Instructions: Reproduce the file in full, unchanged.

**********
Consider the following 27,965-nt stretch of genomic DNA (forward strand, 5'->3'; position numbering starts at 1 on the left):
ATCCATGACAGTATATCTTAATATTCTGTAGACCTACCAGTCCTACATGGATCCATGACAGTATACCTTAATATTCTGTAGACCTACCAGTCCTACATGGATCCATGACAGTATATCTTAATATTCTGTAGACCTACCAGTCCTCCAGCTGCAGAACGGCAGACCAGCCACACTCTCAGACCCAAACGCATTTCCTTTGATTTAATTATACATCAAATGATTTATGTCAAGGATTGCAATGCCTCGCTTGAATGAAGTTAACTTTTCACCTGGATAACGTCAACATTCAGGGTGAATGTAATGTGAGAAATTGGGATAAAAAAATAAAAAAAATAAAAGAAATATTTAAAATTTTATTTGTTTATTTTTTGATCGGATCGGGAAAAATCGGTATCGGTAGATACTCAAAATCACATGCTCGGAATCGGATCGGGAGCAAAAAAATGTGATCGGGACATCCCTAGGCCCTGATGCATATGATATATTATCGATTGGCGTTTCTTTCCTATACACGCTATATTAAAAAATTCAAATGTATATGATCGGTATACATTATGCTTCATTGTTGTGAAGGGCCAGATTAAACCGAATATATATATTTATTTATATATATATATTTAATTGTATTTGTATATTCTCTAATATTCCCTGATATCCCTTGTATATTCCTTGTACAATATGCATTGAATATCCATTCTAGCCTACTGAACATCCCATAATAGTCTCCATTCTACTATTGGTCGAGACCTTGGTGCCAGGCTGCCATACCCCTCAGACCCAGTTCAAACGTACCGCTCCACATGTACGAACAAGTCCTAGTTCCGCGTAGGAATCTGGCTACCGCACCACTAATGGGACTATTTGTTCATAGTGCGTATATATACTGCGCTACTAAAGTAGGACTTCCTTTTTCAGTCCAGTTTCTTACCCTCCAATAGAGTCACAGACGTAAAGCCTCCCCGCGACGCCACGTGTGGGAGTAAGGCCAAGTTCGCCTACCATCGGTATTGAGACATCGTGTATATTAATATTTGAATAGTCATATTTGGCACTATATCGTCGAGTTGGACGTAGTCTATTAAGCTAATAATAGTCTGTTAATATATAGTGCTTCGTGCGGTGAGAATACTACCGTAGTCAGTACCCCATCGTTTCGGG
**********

Consider the following 27,965-nt stretch of genomic DNA (forward strand, 5'->3'; position numbering starts at 1 on the left):
ATCCATGACAGTATATCTTAATATTCTGTAGACCTACCAGTCCTACATGGATCCATGACAGTATACCTTAATATTCTGTAGACCTACCAGTCCTACATGGATCCATGACAGTATATCTTAATATTCTGTAGACCTACCAGTCCTCCAGCTGCAGAACGGCAGACCAGCCACACTCTCAGACCCAAACGCATTTCCTTTGATTTAATTATACATCAAATGATTTATGTCAAGGATTGCAATGCCTCGCTTGAATGAAGTTAACTTTTCACCTGGATAACGTCAACATTCAGGGTGAATGTAATGTGAGAAATTGGGATAAAAAAATAAAAAAAATAAAAGAAATATTTAAAATTTTATTTGTTTATTTTTTGATCGGATCGGGAAAAATCGGTATCGGTAGATACTCAAAATCACATGCTCGGAATCGGATCGGGAGCAAAAAAATGTGATCGGGACATCCCTAGGCCCTGATGCATATGATATATTATCGATTGGCGTTTCTTTCCTATACACGCTATATTAAAAAATTCAAATGTATATGATCGGTATACATTATGCTTCATTGTTGTGAAGGGCCAGATTAAACCGAATATATATATTTATTTATATATATATATTTAATTGTATTTGTATATTCTCTAATATTCCCTGATATCCCTTGTATATTCCTTGTACAATATGCATTGAATATCCATTCTAGCCTACTGAACATCCCATAATAGTCTCCATTCTACTATTGGTCGAGACCTTGGTGCCAGGCTGCCATACCCCTCAGACCCAGTTCAAACGTACCGCTCCACATGTACGAACAAGTCCTAGTTCCGCGTAGGAATCTGGCTACCGCACCACTAATGGGACTATTTGTTCATAGTGCGTATATATACTGCGCTACTAAAGTAGGACTTCCTTTTTCAGTCCAGTTTCTTACCCTCCAATAGAGTCACAGACGTAAAGCCTCCCCGCGACGCCACGTGTGGGAGTAAGGCCAAGTTCGCCTACCATCGGTATTGAGACATCGTGTATATTAATATTTGAATAGTCATATTTGGCACTATATCGTCGAGTTGGACGTAGTCTATTAAGCTAATAATAGTCTGTTAATATATAGTGCTTCGTGCGGTGAGAATACTACCGTAGTCAGTACCCCATCGTTTCGGG